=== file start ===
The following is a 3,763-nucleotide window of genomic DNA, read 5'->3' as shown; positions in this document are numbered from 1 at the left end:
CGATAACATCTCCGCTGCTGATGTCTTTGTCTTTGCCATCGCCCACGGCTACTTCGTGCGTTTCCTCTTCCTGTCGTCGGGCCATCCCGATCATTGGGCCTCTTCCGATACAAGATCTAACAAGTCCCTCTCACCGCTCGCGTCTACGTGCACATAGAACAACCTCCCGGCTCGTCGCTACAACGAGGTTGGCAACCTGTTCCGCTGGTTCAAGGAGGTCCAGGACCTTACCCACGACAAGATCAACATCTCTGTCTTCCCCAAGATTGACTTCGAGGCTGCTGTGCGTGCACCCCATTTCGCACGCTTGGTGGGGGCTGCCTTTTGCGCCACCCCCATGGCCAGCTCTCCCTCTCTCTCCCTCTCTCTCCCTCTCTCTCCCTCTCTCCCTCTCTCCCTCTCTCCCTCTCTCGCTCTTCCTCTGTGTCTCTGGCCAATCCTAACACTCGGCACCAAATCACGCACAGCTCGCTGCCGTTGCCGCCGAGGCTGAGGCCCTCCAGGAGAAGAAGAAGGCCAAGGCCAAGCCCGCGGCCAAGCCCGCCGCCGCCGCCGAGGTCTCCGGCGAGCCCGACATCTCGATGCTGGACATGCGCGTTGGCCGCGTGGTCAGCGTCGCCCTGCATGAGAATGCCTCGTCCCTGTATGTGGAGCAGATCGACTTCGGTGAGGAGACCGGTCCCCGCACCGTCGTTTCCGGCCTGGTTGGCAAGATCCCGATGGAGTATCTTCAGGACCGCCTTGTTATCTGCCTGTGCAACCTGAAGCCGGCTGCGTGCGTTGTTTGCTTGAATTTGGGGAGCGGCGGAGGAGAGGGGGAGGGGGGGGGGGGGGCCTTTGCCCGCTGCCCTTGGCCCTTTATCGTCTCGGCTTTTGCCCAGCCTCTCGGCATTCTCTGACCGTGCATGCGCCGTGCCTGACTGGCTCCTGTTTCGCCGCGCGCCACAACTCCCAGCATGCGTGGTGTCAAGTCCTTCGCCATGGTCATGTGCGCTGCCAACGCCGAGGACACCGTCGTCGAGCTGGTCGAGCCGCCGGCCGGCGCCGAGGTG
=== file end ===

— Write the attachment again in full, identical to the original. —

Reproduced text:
The following is a 3,763-nucleotide window of genomic DNA, read 5'->3' as shown; positions in this document are numbered from 1 at the left end:
CGATAACATCTCCGCTGCTGATGTCTTTGTCTTTGCCATCGCCCACGGCTACTTCGTGCGTTTCCTCTTCCTGTCGTCGGGCCATCCCGATCATTGGGCCTCTTCCGATACAAGATCTAACAAGTCCCTCTCACCGCTCGCGTCTACGTGCACATAGAACAACCTCCCGGCTCGTCGCTACAACGAGGTTGGCAACCTGTTCCGCTGGTTCAAGGAGGTCCAGGACCTTACCCACGACAAGATCAACATCTCTGTCTTCCCCAAGATTGACTTCGAGGCTGCTGTGCGTGCACCCCATTTCGCACGCTTGGTGGGGGCTGCCTTTTGCGCCACCCCCATGGCCAGCTCTCCCTCTCTCTCCCTCTCTCTCCCTCTCTCTCCCTCTCTCCCTCTCTCCCTCTCTCCCTCTCTCGCTCTTCCTCTGTGTCTCTGGCCAATCCTAACACTCGGCACCAAATCACGCACAGCTCGCTGCCGTTGCCGCCGAGGCTGAGGCCCTCCAGGAGAAGAAGAAGGCCAAGGCCAAGCCCGCGGCCAAGCCCGCCGCCGCCGCCGAGGTCTCCGGCGAGCCCGACATCTCGATGCTGGACATGCGCGTTGGCCGCGTGGTCAGCGTCGCCCTGCATGAGAATGCCTCGTCCCTGTATGTGGAGCAGATCGACTTCGGTGAGGAGACCGGTCCCCGCACCGTCGTTTCCGGCCTGGTTGGCAAGATCCCGATGGAGTATCTTCAGGACCGCCTTGTTATCTGCCTGTGCAACCTGAAGCCGGCTGCGTGCGTTGTTTGCTTGAATTTGGGGAGCGGCGGAGGAGAGGGGGAGGGGGGGGGGGGGGCCTTTGCCCGCTGCCCTTGGCCCTTTATCGTCTCGGCTTTTGCCCAGCCTCTCGGCATTCTCTGACCGTGCATGCGCCGTGCCTGACTGGCTCCTGTTTCGCCGCGCGCCACAACTCCCAGCATGCGTGGTGTCAAGTCCTTCGCCATGGTCATGTGCGCTGCCAACGCCGAGGACACCGTCGTCGAGCTGGTCGAGCCGCCGGCCGGCGCCGAGGTG